Renovation & Design

Hydrangea conundrum

Hint: it has everything to do with the weather

Bailey Nurseries

New for 2022, Little Hottie panicle hydrangea can take the heat and the flowers won’t turn brown.

Susan Southern

Hot, dry weather this year exacerbated iron chlorosis which resulted in yellowing leaves on hydrangea shrubs.

Colleen Zacharias / Winnipeg Free Press

A layer of shredded leaves around the base of your hydrangeas will provide an extra layer of winter protection.

Becky Slater

Minimal snow cover? Shovel some extra snow onto your hydrangea shrubs (carefully).

Amanda Plamondon

To illustrate the importance of growing thirsty hydrangeas with a diverse mix of plants, Winnipeg floral designer Amanda Plamondon created this arrangement from the fall garden.


It’s right there in the name. The name hydrangea comes from the Greek words hydor, meaning water, and angos, meaning a vessel or vase. Hydrangeas thrive in consistently moist but well-drained soil. A consistent lack of adequate moisture combined with poorly drained soils, as well as excessive, prolonged heat, is a recipe for poor shrub health.

Therein lies the rub. Winnipeg and the Red River Valley, especially the northern Red River valley and southern Interlake region, has a significant soil-moisture deficit resulting from below-normal precipitation. The problem will be made worse if we don’t receive reliable snow cover this winter.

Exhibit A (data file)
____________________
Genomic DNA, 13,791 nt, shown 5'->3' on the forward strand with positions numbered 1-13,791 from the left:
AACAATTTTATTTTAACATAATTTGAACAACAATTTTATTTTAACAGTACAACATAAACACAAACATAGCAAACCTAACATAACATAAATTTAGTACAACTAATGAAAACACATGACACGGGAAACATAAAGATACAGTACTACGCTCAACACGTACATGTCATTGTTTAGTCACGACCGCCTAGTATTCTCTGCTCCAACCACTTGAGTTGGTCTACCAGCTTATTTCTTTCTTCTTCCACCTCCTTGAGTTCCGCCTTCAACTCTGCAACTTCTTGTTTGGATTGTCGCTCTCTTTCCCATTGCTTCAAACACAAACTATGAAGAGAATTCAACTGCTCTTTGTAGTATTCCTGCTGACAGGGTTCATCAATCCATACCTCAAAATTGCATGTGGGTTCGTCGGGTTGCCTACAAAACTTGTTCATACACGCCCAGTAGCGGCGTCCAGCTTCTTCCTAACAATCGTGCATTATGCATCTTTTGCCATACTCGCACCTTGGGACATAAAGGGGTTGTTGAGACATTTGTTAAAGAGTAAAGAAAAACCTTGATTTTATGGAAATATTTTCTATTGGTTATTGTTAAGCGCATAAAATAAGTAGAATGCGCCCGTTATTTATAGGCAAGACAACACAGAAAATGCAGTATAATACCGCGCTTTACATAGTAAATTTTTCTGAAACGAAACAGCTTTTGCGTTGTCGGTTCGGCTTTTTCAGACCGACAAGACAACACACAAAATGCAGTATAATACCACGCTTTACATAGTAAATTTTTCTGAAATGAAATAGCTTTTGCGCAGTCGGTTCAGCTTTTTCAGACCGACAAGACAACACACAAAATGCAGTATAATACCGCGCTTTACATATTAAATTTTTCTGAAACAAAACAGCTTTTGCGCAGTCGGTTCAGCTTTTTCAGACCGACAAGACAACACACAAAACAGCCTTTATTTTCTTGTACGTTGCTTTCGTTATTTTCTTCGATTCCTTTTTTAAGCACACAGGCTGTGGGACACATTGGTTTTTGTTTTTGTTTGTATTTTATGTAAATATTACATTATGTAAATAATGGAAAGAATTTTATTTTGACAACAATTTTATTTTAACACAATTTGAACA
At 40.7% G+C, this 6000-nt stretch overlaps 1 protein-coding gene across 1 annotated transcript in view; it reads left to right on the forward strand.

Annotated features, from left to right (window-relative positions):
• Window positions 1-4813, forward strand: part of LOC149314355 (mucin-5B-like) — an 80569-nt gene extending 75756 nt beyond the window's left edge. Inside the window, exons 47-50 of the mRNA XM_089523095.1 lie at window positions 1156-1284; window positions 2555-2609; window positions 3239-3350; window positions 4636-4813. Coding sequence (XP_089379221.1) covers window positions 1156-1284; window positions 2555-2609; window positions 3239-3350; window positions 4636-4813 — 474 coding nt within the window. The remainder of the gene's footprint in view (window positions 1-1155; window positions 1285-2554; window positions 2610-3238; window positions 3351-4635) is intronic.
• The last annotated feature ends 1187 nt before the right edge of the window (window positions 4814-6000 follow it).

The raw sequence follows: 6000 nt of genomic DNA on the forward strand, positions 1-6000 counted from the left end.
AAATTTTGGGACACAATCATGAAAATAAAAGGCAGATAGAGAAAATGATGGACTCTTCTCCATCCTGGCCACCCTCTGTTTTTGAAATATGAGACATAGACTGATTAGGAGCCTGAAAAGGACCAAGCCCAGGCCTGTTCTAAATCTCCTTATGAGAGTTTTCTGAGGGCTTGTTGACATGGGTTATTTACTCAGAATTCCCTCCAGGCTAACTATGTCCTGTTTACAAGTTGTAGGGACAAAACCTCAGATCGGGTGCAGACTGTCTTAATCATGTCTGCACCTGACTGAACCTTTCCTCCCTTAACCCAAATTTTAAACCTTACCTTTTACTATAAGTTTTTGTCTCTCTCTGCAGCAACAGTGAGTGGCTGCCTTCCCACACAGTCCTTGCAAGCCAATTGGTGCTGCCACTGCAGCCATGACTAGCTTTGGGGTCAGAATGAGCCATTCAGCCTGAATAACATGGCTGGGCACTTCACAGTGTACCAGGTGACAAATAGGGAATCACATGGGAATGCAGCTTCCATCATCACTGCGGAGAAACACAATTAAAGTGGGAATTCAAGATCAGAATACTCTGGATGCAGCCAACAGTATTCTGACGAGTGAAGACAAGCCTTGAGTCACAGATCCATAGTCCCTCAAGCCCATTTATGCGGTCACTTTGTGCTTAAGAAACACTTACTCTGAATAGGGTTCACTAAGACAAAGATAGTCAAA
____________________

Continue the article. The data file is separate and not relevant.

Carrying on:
Rob Paola is a retired Environment Canada meteorologist and weather history buff. "Winnipeg has really suffered in terms of precipitation and has been one of the driest areas in all of southern Manitoba for the past year or two," says Paola. "It has been wetter over southwestern Manitoba and southeastern Manitoba has had more substantial rainfall as well." August was our first month with above-normal precipitation in 21 months and then we went right back to a drought cycle, he says.

"That’s basically two years of below-normal precipitation," says Paola. "Since November 2019, our precipitation deficit as of October 1, 2021, is now 308 millimetres. What that tells us is that not only do we have to have wetter months, but we have to make up that precipitation deficit with several wetter-than-normal months or a much snowier winter than average and a wet spring to replenish all the moisture that we have lost over the past two years."

And that’s just to get us back to normal. Eventually we are going to return to a wetter cycle, says Paola, but since 2012 or so, we’ve been in a drier-than-normal cycle.

The agriculture sector is hugely important to Manitoba’s economy, so that must be our first concern. But extended drought conditions pose a dilemma for gardeners as well. Drought affects the entire garden. Applying lots of water to the root zone of thirsty plants such as the hydrangea throughout a long hot, dry summer can be expensive and time-consuming.

The conundrum for hydrangea lovers is that most of us grow multiple hydrangea shrubs and add to our collection each spring when tempting new and innovative hydrangea introductions are available at our local garden centres. It is important to grow a diverse mix of plants, including plants that are drought-tolerant or at the very least, plants that are not as dependent on a consistent supply of plentiful moisture as the hydrangea.

To illustrate a diverse mix of plant varieties, as well as the colourful pink and red tones that hydrangea flowers develop in autumn, I asked Amanda Plamondon, a local Winnipeg florist, to come to my garden last week and create a flower arrangement. Despite my concerns that my garden was showing signs of stress after this summer’s hot, dry, and windy conditions, Plamondon worked her magic and created a breathtaking arrangement.